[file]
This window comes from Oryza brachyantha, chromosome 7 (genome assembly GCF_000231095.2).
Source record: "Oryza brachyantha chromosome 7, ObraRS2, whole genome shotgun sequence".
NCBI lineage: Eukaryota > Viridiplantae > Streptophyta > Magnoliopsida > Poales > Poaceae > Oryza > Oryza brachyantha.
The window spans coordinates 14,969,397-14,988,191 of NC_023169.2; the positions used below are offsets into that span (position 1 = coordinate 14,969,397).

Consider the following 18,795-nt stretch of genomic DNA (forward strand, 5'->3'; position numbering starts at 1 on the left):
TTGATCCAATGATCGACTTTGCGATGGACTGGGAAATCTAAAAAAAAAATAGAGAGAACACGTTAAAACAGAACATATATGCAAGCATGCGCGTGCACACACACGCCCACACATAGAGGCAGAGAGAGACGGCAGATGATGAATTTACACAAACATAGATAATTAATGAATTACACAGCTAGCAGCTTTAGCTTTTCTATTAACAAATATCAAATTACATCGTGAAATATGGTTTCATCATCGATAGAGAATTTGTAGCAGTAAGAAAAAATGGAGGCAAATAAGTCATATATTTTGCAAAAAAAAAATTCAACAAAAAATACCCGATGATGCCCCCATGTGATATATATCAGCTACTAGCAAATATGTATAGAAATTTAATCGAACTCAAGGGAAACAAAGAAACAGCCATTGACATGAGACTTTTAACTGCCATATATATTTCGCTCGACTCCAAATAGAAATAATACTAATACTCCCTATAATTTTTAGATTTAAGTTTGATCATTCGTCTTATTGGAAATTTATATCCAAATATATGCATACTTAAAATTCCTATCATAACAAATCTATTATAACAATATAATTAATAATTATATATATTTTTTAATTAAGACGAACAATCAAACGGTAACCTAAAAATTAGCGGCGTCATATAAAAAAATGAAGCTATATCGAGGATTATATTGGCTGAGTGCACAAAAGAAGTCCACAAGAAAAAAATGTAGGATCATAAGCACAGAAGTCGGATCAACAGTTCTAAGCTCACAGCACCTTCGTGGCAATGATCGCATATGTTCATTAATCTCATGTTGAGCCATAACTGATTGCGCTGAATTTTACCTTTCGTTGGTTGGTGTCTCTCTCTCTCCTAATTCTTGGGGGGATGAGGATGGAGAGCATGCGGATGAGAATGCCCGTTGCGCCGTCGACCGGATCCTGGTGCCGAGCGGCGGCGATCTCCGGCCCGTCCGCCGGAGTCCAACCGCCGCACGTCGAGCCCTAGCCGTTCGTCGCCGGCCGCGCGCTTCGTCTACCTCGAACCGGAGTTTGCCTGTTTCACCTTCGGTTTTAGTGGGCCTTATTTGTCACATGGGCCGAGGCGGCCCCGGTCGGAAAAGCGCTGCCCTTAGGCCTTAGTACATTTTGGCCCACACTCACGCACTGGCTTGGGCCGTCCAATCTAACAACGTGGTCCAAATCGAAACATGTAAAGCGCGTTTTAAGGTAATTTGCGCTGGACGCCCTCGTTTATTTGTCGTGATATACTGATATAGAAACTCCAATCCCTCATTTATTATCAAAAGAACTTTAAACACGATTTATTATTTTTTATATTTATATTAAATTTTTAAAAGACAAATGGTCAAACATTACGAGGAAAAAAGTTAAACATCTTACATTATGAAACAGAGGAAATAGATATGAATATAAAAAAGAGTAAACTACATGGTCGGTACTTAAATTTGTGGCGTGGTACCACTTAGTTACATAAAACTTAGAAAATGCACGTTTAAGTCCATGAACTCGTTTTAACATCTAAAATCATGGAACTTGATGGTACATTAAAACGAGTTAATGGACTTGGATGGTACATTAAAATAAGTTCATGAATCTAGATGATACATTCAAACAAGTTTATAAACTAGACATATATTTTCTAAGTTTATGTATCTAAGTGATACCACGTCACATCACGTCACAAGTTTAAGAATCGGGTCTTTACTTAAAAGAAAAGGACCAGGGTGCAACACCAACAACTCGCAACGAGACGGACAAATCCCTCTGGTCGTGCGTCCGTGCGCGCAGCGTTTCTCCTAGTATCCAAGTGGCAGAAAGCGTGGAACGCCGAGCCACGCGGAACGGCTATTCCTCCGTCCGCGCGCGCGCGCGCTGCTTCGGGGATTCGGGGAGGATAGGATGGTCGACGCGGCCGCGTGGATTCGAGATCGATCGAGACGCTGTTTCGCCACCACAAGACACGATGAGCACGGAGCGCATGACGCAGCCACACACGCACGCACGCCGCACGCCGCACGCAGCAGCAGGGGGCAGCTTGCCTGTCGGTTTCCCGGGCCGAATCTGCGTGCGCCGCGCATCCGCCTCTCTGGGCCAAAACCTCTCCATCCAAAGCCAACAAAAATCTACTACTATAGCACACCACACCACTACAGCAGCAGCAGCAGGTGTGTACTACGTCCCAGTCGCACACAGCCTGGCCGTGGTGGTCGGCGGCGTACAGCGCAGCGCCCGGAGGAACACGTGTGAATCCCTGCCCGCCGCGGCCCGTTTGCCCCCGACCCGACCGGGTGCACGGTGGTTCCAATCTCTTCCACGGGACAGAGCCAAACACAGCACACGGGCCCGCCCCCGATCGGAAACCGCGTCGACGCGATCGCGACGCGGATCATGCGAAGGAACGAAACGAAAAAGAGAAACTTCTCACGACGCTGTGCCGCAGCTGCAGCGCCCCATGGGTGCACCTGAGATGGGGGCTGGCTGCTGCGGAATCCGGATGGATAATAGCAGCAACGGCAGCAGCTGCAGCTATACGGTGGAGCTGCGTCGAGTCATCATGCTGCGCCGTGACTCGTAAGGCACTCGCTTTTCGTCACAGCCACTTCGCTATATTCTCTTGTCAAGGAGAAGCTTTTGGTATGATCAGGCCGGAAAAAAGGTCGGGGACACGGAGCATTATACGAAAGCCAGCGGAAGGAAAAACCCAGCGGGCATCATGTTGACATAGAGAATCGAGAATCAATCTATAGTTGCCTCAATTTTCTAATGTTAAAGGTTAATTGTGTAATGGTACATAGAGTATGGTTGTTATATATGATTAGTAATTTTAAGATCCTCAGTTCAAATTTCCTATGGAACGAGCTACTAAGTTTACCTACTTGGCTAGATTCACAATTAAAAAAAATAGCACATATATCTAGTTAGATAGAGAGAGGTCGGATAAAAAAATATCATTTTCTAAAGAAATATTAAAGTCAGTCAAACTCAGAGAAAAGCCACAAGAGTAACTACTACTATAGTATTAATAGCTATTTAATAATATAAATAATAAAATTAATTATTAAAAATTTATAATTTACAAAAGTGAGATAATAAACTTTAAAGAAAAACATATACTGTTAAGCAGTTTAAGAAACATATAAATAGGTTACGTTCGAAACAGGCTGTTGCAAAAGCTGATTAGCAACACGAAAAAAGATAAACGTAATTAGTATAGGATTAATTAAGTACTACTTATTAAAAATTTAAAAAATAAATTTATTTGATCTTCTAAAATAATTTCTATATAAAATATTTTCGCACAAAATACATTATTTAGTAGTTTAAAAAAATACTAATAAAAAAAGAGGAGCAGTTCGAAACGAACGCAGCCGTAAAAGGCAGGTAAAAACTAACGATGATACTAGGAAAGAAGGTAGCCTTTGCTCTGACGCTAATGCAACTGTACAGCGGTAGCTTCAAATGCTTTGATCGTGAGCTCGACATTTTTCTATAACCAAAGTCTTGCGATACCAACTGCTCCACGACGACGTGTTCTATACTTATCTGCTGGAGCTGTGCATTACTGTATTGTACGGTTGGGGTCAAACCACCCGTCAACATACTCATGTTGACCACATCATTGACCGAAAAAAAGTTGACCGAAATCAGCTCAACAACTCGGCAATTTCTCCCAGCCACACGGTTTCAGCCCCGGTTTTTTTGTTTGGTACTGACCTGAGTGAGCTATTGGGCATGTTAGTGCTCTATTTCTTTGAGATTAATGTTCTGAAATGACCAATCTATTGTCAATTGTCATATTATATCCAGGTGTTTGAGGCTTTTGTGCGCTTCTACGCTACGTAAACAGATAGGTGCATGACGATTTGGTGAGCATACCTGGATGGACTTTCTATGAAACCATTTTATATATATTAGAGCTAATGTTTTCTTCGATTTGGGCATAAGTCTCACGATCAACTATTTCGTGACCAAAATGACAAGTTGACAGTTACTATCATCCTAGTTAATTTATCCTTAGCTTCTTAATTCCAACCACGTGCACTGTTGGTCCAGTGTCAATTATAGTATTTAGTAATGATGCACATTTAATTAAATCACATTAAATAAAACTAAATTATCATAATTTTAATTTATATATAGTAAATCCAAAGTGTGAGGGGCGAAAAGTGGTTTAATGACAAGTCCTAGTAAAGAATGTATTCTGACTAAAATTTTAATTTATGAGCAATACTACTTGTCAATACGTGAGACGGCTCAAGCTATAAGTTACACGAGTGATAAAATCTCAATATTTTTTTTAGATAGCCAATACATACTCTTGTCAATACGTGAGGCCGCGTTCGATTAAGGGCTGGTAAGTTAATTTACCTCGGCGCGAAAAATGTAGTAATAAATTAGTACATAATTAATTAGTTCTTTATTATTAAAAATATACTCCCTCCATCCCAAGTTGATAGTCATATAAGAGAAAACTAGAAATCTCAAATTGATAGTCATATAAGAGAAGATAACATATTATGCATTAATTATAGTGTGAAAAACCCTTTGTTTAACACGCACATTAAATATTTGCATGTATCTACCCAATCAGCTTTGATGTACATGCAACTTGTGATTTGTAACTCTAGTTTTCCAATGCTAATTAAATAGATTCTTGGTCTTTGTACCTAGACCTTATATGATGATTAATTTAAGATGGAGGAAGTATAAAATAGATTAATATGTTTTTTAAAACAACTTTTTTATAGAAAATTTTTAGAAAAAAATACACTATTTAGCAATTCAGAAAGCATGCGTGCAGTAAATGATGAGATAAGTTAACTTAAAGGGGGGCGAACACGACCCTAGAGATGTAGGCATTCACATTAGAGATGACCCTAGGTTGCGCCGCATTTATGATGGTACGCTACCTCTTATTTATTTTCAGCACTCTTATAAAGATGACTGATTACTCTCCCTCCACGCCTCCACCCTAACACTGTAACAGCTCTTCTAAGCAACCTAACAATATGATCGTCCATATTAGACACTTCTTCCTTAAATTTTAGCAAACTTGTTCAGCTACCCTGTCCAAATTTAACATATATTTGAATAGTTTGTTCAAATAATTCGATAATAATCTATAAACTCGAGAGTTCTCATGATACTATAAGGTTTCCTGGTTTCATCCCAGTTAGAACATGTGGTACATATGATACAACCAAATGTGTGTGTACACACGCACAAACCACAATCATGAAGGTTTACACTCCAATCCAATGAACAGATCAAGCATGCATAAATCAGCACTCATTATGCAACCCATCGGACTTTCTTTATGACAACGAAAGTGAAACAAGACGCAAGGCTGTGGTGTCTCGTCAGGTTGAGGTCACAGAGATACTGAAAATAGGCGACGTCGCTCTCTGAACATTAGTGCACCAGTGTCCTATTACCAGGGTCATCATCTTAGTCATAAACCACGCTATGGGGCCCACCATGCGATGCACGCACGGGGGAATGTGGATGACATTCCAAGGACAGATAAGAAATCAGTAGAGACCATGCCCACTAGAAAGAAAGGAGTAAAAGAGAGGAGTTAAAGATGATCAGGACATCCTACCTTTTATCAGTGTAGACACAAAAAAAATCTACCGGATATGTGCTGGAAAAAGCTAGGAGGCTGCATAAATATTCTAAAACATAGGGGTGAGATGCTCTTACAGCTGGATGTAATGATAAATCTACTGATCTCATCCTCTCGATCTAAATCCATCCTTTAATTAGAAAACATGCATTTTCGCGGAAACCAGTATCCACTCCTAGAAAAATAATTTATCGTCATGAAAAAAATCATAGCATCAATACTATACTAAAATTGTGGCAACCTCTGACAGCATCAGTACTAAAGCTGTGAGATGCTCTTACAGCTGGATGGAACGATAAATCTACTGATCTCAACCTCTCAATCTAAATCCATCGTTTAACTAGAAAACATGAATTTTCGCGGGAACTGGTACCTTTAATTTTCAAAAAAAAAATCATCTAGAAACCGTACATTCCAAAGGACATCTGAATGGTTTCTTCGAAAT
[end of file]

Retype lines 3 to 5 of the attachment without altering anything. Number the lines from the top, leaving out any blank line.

NCBI lineage: Eukaryota > Viridiplantae > Streptophyta > Magnoliopsida > Poales > Poaceae > Oryza > Oryza brachyantha.
The window spans coordinates 14,969,397-14,988,191 of NC_023169.2; the positions used below are offsets into that span (position 1 = coordinate 14,969,397).

Consider the following 18,795-nt stretch of genomic DNA (forward strand, 5'->3'; position numbering starts at 1 on the left):